When they talk about Dewi they say he is ‘half way to fairyland’. Of course, it’s just a saying, like he is ‘only half there’ or ‘in a bit of a daze’. But it’s truer than they know. The thing about Dewi is that he has an instinctive talent for finding the paths to Faery. But it’s not something he recognises or is fully conscious of in any way. So he goes off to the woods and wanders along an enticing path and finds himself on he borders of Faery, and sometimes strays across without knowing where he is or what he is doing. Then he comes back – but part of him is still there. Because he doesn’t know how he got there, he doesn’t know how to return. A more proficient path walker might see the way, prepare the approach, and close off the ways behind when coming back. Or might have a helper to show the ways in both directions. But somehow Dewi evaded both knowledge and assistance. He just seemed to be able to step through the veil, but without really seeing anything on the other side or knowing what the way he felt about it meant. So part of him always lingers there and he walks through the everyday world doing everyday things with only half his mind on what he is doing.
If he knew how to write poetry it would no doubt be inspired. If he could play a musical instrument his playing would be enchanting. But he can’t do these things. Sometimes he sings, if given the chance, and the song has something about it that sounds like it comes from elsewhere. But where? Dewi couldn’t say. So he goes about doing odd jobs here and there, just about finding a place for himself in the world. Once he would have been called ‘sely’, the old word having the spice of something holy and blessed about it. But now the same word is ‘silly’ and that is without any depth or even any sense of being dangerous. It’s just trivial.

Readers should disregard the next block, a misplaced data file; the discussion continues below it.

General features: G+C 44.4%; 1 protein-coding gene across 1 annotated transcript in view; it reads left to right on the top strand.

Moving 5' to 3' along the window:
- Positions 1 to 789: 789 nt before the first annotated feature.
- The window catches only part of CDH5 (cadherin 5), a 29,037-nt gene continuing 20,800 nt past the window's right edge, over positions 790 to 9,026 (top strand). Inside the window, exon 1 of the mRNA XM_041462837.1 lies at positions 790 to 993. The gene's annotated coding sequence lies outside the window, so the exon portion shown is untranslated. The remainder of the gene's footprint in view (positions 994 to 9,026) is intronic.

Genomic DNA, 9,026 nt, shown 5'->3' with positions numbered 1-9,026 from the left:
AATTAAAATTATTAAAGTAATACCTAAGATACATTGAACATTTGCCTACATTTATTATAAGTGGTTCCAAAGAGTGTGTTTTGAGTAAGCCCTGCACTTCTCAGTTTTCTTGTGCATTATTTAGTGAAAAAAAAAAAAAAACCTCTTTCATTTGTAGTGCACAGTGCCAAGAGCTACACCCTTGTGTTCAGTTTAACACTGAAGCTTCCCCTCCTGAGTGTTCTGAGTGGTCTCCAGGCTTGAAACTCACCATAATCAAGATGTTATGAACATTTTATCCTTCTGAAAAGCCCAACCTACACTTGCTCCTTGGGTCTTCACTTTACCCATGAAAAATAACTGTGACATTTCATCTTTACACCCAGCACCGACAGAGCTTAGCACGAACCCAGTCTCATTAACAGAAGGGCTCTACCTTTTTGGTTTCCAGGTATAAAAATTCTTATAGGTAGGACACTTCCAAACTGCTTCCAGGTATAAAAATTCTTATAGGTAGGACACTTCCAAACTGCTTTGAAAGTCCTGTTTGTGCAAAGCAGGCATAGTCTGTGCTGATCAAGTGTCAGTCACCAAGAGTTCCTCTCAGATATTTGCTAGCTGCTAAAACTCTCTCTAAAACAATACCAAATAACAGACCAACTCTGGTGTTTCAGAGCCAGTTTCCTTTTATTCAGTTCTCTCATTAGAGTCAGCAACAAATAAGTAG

So it is with the attitude of the busy world to those who appear to wander the byeways of life. There is no time for silliness. There are those that can come and go, that can inhabit both worlds, that can don a cloak of twilight and steal away from the world’s busy-ness for a while, and then come back to its constant business, its blindness to the shallowness of its concerns. They are not themselves blind and are aware of the distant presence of otherness as they do the world’s bidding efficiently enough, while always conscious of the more profound bidding that calls from somewhere that is remote from the world and yet as near as breath.
Dewi knows little of that – of the ways of the world he knows, though not how to accord with their demands; and of the ways to Faery he knows something, but not articulated or made fully conscious. But as time goes on his nearness makes it more and more the place of his daily repose and he is less and less able to do what the world demands of him. So people think of him as a fool, out on the edge. And he is. So it can’t be long until he tips over and Faery takes him for one of its own.